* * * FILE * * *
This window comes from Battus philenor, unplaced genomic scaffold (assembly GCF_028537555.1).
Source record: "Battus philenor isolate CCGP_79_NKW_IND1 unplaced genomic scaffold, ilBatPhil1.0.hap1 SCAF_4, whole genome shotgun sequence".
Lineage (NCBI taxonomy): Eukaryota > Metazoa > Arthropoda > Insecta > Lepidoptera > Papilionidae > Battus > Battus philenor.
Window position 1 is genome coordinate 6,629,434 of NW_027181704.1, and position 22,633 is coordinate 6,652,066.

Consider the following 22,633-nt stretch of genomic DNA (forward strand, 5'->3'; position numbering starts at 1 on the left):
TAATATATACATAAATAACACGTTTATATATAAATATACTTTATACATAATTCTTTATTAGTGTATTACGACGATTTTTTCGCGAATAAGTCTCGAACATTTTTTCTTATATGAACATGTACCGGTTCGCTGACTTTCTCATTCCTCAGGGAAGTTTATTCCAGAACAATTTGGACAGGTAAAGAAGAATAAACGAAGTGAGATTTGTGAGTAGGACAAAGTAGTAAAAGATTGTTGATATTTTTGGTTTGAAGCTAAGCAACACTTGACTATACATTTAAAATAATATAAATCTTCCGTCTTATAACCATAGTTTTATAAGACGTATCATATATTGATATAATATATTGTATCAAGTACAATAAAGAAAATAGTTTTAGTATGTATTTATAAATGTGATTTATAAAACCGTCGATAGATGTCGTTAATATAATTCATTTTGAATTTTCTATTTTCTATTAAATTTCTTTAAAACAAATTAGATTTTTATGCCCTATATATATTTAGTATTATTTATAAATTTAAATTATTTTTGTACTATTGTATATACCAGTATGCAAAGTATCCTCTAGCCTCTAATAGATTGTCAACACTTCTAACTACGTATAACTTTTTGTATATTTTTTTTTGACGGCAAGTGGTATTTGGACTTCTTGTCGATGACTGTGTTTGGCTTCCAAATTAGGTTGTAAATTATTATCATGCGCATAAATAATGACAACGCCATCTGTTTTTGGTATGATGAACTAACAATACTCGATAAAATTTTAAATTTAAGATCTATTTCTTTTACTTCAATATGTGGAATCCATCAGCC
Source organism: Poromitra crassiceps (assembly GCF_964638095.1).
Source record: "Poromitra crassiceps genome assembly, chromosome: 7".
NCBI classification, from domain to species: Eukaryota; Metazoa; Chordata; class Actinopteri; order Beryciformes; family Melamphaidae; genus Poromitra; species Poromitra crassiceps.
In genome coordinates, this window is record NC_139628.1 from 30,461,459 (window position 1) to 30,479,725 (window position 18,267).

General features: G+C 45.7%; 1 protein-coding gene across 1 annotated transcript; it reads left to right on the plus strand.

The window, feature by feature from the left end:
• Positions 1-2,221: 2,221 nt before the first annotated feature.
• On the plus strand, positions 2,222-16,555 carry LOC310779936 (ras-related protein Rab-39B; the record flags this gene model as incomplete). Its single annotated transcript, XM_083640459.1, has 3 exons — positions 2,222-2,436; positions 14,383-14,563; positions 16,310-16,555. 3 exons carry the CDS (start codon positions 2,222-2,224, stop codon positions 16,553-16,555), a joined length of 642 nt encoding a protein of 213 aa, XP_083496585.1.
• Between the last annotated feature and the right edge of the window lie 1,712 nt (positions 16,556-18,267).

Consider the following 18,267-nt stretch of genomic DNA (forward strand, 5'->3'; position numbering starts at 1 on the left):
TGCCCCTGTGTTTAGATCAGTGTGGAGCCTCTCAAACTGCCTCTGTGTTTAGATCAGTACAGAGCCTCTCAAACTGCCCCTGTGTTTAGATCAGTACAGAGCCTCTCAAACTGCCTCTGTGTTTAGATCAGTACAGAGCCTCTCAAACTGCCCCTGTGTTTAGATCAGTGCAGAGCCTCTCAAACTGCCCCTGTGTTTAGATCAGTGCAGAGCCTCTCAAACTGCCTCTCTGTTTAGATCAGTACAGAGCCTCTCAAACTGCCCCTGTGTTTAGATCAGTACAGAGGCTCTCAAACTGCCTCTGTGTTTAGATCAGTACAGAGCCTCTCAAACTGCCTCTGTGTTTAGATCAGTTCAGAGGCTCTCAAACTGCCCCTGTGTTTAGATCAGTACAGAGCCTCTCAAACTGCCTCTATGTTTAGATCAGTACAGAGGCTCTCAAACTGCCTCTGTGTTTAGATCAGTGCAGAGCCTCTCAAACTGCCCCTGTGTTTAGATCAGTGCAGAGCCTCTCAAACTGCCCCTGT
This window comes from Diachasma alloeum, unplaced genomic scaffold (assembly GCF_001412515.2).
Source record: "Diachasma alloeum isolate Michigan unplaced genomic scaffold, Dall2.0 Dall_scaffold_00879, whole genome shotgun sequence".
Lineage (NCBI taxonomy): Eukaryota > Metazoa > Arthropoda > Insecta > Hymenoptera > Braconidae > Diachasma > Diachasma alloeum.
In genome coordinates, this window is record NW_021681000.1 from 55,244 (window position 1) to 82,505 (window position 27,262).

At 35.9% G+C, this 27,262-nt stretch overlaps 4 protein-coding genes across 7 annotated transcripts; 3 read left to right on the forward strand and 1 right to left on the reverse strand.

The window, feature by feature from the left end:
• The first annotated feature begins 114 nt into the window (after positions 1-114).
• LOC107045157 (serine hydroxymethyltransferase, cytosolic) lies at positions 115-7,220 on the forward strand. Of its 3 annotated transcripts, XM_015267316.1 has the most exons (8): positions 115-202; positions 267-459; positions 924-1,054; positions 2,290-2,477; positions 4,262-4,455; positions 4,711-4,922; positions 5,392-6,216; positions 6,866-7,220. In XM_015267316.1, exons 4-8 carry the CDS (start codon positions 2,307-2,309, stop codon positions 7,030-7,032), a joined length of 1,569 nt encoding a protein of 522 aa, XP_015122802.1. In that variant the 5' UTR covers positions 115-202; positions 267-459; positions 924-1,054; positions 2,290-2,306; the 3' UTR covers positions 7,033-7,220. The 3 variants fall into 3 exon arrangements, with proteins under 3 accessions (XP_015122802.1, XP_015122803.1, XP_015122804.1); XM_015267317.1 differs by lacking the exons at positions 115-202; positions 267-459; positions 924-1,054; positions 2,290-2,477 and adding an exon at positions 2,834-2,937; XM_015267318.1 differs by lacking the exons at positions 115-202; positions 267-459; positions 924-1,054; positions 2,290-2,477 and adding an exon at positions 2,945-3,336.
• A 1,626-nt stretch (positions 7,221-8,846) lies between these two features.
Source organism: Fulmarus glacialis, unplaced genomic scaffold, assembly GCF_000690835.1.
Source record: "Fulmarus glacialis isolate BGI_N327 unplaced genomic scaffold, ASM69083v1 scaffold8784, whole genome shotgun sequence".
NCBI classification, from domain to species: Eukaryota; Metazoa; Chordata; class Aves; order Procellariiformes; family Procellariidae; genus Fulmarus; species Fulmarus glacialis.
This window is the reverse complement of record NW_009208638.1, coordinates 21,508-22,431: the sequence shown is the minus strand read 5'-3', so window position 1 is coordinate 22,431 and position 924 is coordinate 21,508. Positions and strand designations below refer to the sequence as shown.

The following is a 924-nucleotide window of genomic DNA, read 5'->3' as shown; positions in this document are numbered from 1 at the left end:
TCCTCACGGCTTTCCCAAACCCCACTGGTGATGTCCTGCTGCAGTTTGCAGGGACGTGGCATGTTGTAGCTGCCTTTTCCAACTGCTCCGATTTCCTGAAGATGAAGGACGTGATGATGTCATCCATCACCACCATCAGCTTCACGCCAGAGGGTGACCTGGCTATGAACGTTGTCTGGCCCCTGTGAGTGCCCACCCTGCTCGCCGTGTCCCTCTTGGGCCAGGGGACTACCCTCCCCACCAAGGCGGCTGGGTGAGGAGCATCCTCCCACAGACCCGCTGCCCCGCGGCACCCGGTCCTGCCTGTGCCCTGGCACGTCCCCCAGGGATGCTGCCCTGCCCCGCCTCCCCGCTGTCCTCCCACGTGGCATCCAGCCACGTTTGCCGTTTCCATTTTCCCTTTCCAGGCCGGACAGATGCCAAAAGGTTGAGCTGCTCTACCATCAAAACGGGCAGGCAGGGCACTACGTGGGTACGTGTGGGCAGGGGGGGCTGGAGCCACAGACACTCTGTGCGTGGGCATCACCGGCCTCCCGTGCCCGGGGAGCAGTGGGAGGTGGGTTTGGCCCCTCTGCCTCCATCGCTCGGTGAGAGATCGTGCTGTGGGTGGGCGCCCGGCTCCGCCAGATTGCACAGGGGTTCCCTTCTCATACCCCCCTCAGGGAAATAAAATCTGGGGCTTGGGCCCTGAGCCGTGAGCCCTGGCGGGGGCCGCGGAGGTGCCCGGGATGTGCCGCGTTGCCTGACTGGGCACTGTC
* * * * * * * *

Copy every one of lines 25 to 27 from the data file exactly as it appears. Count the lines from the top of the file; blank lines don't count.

• LOC107045157 (serine hydroxymethyltransferase, cytosolic) lies at positions 115-7,220 on the forward strand. Of its 3 annotated transcripts, XM_015267316.1 has the most exons (8): positions 115-202; positions 267-459; positions 924-1,054; positions 2,290-2,477; positions 4,262-4,455; positions 4,711-4,922; positions 5,392-6,216; positions 6,866-7,220. In XM_015267316.1, exons 4-8 carry the CDS (start codon positions 2,307-2,309, stop codon positions 7,030-7,032), a joined length of 1,569 nt encoding a protein of 522 aa, XP_015122802.1. In that variant the 5' UTR covers positions 115-202; positions 267-459; positions 924-1,054; positions 2,290-2,306; the 3' UTR covers positions 7,033-7,220. The 3 variants fall into 3 exon arrangements, with proteins under 3 accessions (XP_015122802.1, XP_015122803.1, XP_015122804.1); XM_015267317.1 differs by lacking the exons at positions 115-202; positions 267-459; positions 924-1,054; positions 2,290-2,477 and adding an exon at positions 2,834-2,937; XM_015267318.1 differs by lacking the exons at positions 115-202; positions 267-459; positions 924-1,054; positions 2,290-2,477 and adding an exon at positions 2,945-3,336.
• A 1,626-nt stretch (positions 7,221-8,846) lies between these two features.
Source organism: Fulmarus glacialis, unplaced genomic scaffold, assembly GCF_000690835.1.